Summary: Sharp Peak (468m) in the Hong Kong New Territories is a challenging hike on a steep and rough trail - but it delivers some stunning views over moutains peaks and secluded beaches.

After my hike over Lantau Peak on the previous day, I’m tackling what is supposed to be an even tougher mountain. At 468m above sea level, Sharp Peak is almost exactly half the height of Lantau Peak – but is a much more demanding hike. It’s one of the “Three Sharp Peaks” of Hong Kong, a collection of mountains that are deemed as very challenging to summit because of their steep gradients and loose rocks: Castle Peak (583m) in Tuen Mun, Sharp Peak (468m) in Sai Kung and High Junk Peak (344m) in Clear Water Bay.

The hike officially starts from Chek Keng in the Hong Kong New Territories, which is serviced by a very infrequent ferry (weekends and public holidays only). However, it’s quicker and more practical to take a bus to Pak Tam Au, initially following the same route as the 100km long MacLehose Trail (Stage 3). The hiking trail descends for 2.5km from Pak Tam Au to the villlage of Chek Keng: although largely abandoned in the 1970s, Chek Keng is the hub of the hiking trail network in Sai Kung East. A paved hiking path crosses the village and passes the pebbly beach at Chek Keng, where there is the unexpected sight of a cow munching on grass next to the trail.

Pebbly beach at Chek Keng

The trail soon starts to ascend, past the first of a few signs warning of the dangers ahead…

After passing a mobile phone tower and another warning sign, you can see the trail stretching up the steep ridge-line to Sharp Peak in the distance.

Trail up the ridge to Sharp Peak

The effort of the steep climb is offset by increasingly expansive views. To the south is Ham Tin, and the uninhabited islands of Tai Chau and Tsim Chau (a popular diving site, which has underwater caves). To the north is the Sai Kung peninsula, a relatively undeveloped area. Beyond the peninsula is Tap Mun (Grass Island).

As the trail nears the summit, there’s a nice view back along the trail over Ham Tin Beach and Tai Wan Beach (or Tai Long Wan Beach) . Both of these these isolated beaches are part of Tai Long Wan, four beaches that are inside the Hong Kong UNESCO Geopark. The small “hump” below is Nam She Au; the steepest part of the trail is between Nam She Au and the Shark Peak summit.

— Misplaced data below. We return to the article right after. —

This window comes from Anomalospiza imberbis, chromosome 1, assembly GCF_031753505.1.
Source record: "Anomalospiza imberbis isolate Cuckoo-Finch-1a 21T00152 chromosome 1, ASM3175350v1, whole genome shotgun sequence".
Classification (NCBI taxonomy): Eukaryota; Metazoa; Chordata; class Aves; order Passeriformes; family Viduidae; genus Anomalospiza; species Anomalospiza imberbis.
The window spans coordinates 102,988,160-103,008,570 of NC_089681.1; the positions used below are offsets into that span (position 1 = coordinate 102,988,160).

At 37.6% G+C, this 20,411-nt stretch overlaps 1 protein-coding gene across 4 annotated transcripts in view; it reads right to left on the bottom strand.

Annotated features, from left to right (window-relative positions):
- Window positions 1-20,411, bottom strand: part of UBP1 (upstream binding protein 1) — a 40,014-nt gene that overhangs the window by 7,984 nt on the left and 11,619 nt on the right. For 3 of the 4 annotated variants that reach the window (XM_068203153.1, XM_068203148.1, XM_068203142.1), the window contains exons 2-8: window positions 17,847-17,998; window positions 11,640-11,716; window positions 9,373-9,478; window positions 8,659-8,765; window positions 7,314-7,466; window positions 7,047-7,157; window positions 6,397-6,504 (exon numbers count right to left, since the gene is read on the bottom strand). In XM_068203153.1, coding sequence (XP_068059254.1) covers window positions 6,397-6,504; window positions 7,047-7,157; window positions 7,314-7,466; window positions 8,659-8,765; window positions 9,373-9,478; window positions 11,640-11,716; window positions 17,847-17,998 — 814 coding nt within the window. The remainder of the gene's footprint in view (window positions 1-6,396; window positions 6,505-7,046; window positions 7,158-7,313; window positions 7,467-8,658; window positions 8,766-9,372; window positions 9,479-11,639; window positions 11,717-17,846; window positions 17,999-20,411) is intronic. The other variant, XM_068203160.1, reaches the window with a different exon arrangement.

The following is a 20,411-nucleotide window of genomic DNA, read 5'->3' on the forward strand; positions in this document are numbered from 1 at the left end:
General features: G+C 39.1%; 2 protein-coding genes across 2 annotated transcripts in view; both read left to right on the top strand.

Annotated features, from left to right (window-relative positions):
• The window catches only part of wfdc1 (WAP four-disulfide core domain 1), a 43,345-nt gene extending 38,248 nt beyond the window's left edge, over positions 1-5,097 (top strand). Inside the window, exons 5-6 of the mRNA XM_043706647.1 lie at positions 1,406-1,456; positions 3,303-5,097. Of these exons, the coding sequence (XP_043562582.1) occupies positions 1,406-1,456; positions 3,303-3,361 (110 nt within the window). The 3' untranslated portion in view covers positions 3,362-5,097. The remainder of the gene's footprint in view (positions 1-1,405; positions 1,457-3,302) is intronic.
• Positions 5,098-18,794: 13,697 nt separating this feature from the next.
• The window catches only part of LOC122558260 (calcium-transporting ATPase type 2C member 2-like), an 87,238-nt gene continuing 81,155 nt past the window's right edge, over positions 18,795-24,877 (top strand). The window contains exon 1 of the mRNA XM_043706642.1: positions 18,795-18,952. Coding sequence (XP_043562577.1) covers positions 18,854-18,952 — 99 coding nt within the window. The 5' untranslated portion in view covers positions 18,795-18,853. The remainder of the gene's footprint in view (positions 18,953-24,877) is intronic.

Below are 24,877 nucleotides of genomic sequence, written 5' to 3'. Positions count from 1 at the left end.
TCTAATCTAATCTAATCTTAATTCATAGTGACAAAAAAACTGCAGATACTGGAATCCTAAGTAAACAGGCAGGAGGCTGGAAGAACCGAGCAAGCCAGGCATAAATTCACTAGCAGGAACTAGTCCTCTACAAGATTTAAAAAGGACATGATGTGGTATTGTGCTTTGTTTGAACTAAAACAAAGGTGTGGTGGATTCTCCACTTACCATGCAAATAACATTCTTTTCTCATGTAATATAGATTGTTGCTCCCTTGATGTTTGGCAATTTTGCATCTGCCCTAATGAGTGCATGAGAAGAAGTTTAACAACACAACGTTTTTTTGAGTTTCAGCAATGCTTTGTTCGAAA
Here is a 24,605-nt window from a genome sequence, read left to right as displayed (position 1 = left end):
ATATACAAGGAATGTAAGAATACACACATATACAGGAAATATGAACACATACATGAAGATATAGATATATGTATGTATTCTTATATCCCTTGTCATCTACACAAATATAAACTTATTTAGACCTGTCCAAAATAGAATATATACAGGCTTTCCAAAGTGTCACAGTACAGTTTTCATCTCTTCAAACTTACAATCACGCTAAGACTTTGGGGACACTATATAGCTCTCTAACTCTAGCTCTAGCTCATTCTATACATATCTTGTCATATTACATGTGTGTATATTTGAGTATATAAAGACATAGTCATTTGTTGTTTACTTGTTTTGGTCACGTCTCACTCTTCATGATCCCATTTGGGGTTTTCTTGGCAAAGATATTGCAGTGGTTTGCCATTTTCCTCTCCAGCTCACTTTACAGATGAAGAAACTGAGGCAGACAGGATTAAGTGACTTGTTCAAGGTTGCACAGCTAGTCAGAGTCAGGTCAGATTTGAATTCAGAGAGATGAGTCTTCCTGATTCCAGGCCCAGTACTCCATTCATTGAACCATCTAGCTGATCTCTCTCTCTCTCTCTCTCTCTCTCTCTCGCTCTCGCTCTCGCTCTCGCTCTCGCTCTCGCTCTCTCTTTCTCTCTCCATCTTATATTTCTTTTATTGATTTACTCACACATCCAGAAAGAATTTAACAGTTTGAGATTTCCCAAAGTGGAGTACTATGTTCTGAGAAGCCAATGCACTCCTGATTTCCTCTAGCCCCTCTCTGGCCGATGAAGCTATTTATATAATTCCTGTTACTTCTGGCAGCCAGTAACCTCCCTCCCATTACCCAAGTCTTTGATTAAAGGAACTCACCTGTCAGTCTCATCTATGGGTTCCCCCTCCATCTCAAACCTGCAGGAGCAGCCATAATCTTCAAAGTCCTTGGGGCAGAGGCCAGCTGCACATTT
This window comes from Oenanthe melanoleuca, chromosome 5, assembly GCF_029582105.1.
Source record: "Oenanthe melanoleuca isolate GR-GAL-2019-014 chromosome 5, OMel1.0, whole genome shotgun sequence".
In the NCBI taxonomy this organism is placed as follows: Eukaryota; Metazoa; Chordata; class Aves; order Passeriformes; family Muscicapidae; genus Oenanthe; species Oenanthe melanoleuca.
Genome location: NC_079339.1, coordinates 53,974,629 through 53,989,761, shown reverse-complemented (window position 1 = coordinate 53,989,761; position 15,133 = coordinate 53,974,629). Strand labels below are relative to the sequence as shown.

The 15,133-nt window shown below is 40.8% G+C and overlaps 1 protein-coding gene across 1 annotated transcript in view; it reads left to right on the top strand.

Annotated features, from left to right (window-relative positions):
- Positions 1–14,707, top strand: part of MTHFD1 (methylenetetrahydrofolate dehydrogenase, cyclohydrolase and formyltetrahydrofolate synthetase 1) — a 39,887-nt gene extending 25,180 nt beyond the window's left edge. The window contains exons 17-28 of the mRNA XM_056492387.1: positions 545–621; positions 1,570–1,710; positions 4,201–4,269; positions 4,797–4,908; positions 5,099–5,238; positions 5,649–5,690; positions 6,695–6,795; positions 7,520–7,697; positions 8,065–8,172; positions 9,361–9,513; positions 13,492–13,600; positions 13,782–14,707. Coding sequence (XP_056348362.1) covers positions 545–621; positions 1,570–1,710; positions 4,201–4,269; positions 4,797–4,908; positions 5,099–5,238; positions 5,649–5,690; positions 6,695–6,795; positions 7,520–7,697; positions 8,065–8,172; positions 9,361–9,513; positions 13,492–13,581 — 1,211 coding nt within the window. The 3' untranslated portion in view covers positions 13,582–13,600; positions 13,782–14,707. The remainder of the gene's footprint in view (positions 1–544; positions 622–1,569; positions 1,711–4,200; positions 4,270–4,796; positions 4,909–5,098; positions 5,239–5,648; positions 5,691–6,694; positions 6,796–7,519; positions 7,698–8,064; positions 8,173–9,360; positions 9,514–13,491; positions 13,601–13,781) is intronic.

View back along the Sharp Peak Trail over Ham Tin Beach and Tai Wan Beach

To the east, beyond Sharp Peak, is Tung Wan Shan (298m) and Tai Long Tau at the end of the peninsula. Another remote beach, Tung Wan Beach (“east bay beach”) is the furthest and most secluded of the Tai Long Wan beaches.

To the east, beyond Sharp Peak, is Tung Wan Shan (298m) and Tai Long Tau

The trail finally reaches the summit, where there’s quite a few people enjoying the stunning views. There’s a pillar marking the highest point (468m) and plenty of spots to enjoy the outlook.

Sharp Peak summit

Although there are many easily accessible mountain peaks around Hong Kong, it’s a little surreal to be so close to this major city and yet see only mountains and undeveloped coastline in every direction.

View frmo Sharp Peak

I return the same away, after enjoying the view. You can also do a loop, returning via Mai Fan Teng and Tai Wan beach, which makes it slightly longer hike but takes you past two beautiful beaches. Whether you do the loop or an “out and back” route, this hike deserves its reputation for being both challenging, but also offering some of the most spectacular views of all the Hong Kong hiking trails.

Getting to Sharp Peak

The easiest option is to take Bus 94 from Sai Kung Bus Terminal or Bus 96R from the Diamond Hill MTR Bus Terminal (on Sundays and public holidays) to Wong Shek, which goes past the the Pak Tam Au stop and runs every 12-20 minutes. You can also take the Minibus 7 (Hoi Ha) from the Sai Kung minibus terminus.

An alternative is take a ferry from the Ma Liu Shui ferry pier (the nearest MTR station is University) to Check Keng which operates daily but has only one morning, one afternoon and one evening service. If you want to avoid the crowds, take the ferry on a Saturday (or weekday) – but don’t miss the last ferry!

More information on Sharp Peak

You’ll want to some good hiking shoes for this hike, as some sections of the trail are very steep with a loose surface, and plenty of water. Some people recommend gloves, although I don’t think they are necessary.

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